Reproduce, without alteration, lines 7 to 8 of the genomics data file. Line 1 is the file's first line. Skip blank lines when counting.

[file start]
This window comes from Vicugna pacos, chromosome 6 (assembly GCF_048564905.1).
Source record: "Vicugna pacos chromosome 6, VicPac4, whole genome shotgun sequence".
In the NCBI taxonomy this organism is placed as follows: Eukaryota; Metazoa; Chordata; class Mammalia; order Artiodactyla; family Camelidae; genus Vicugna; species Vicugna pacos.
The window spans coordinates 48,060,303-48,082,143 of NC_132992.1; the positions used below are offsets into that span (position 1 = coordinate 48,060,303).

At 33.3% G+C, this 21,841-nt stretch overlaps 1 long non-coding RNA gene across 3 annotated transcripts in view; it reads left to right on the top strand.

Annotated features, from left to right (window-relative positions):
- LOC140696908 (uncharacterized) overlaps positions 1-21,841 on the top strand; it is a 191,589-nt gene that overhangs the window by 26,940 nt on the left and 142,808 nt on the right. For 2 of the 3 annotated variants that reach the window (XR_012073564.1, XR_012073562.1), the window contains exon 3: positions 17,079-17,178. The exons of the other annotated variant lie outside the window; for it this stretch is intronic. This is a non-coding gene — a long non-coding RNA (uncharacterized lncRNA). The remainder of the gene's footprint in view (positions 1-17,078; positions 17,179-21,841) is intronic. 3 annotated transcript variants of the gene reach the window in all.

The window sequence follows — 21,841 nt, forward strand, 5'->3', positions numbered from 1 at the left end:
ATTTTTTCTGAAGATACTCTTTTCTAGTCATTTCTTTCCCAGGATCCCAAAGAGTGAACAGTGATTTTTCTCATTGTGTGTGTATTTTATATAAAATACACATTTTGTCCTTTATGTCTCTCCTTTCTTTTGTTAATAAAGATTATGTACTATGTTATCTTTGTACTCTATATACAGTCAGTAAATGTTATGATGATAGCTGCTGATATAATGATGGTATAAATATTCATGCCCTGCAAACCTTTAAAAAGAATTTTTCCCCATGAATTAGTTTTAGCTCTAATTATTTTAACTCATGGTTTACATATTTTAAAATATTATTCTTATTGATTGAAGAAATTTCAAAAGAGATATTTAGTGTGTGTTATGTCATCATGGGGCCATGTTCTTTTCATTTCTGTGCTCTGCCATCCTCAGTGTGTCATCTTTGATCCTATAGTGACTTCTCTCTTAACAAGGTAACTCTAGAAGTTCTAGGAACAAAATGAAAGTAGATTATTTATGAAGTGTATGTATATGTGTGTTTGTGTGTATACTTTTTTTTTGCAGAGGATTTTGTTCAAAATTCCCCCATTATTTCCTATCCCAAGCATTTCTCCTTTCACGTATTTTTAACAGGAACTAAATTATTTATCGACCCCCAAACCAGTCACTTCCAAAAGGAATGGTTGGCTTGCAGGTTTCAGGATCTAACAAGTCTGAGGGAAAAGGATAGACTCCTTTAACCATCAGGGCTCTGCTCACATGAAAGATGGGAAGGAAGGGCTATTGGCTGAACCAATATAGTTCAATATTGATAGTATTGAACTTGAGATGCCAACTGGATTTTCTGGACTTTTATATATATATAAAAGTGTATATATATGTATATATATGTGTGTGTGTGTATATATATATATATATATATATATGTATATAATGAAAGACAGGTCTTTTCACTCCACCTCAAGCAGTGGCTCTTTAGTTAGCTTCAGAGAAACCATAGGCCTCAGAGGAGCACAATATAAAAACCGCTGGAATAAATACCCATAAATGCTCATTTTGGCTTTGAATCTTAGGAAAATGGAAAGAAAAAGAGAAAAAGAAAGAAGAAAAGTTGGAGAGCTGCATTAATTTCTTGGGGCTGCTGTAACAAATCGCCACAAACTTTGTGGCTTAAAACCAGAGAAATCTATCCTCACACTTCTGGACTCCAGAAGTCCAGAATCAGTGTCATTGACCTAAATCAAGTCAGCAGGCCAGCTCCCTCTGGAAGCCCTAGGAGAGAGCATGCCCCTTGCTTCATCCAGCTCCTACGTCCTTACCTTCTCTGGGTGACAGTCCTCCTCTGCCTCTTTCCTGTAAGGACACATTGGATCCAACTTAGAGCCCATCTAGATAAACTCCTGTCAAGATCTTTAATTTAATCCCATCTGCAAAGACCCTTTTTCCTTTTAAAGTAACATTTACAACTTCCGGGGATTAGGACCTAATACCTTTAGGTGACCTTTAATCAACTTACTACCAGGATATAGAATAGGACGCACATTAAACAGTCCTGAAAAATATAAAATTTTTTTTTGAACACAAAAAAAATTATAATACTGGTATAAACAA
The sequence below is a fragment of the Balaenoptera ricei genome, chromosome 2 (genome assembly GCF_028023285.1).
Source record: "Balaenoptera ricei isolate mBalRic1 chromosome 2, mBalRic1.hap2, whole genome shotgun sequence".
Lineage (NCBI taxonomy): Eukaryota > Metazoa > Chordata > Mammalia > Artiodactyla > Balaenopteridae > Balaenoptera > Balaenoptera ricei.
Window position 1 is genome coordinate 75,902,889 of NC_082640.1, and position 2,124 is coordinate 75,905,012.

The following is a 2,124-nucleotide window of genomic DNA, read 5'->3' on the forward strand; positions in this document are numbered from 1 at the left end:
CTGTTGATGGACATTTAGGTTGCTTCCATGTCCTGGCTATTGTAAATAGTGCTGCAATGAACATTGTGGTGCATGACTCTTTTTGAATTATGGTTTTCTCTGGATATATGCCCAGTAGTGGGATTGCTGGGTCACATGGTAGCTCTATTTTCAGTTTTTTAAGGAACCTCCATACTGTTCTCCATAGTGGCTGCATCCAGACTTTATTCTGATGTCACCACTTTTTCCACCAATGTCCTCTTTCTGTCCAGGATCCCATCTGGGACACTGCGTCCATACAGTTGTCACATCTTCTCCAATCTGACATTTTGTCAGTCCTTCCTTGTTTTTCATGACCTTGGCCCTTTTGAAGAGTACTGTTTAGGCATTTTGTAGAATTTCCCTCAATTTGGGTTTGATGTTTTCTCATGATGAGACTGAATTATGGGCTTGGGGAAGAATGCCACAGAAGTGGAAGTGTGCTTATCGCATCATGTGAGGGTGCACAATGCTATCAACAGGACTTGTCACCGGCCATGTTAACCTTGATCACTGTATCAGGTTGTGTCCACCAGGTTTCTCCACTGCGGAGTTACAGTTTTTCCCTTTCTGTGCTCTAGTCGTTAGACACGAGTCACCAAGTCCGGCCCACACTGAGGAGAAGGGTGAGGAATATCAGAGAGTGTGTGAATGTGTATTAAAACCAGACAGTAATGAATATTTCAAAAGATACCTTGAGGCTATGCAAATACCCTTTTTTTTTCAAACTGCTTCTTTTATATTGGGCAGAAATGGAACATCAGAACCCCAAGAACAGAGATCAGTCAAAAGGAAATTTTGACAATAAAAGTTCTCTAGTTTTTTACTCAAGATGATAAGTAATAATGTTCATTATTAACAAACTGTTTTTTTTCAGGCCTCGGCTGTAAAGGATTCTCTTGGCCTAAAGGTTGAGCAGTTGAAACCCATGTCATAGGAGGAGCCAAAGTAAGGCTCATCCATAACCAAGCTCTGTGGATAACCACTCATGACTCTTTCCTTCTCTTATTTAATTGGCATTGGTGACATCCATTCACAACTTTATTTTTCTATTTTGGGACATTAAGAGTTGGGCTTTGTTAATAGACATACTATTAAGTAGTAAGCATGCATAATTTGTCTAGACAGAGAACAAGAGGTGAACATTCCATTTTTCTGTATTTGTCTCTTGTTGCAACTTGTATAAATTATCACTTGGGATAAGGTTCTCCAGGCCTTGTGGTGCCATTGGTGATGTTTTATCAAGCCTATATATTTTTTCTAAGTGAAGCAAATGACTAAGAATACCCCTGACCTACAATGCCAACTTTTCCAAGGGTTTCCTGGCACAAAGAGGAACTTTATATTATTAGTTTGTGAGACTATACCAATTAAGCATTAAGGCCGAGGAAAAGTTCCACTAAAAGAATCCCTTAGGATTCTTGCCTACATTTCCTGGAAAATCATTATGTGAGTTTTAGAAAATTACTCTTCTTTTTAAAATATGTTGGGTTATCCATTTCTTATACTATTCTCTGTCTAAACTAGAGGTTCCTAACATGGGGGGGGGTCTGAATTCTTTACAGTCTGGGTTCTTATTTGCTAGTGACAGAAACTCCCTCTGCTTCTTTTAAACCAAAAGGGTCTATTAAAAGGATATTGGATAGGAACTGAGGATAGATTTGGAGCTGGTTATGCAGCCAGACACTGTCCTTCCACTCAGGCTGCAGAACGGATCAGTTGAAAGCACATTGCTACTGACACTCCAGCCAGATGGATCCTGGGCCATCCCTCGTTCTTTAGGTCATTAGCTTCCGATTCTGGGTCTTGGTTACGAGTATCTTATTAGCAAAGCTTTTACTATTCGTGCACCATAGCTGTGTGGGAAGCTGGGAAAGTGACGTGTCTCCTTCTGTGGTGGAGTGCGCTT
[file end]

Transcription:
- LOC140696908 (uncharacterized) overlaps positions 1-21,841 on the top strand; it is a 191,589-nt gene that overhangs the window by 26,940 nt on the left and 142,808 nt on the right. For 2 of the 3 annotated variants that reach the window (XR_012073564.1, XR_012073562.1), the window contains exon 3: positions 17,079-17,178. The exons of the other annotated variant lie outside the window; for it this stretch is intronic. This is a non-coding gene — a long non-coding RNA (uncharacterized lncRNA). The remainder of the gene's footprint in view (positions 1-17,078; positions 17,179-21,841) is intronic. 3 annotated transcript variants of the gene reach the window in all.

The window sequence follows — 21,841 nt, forward strand, 5'->3', positions numbered from 1 at the left end: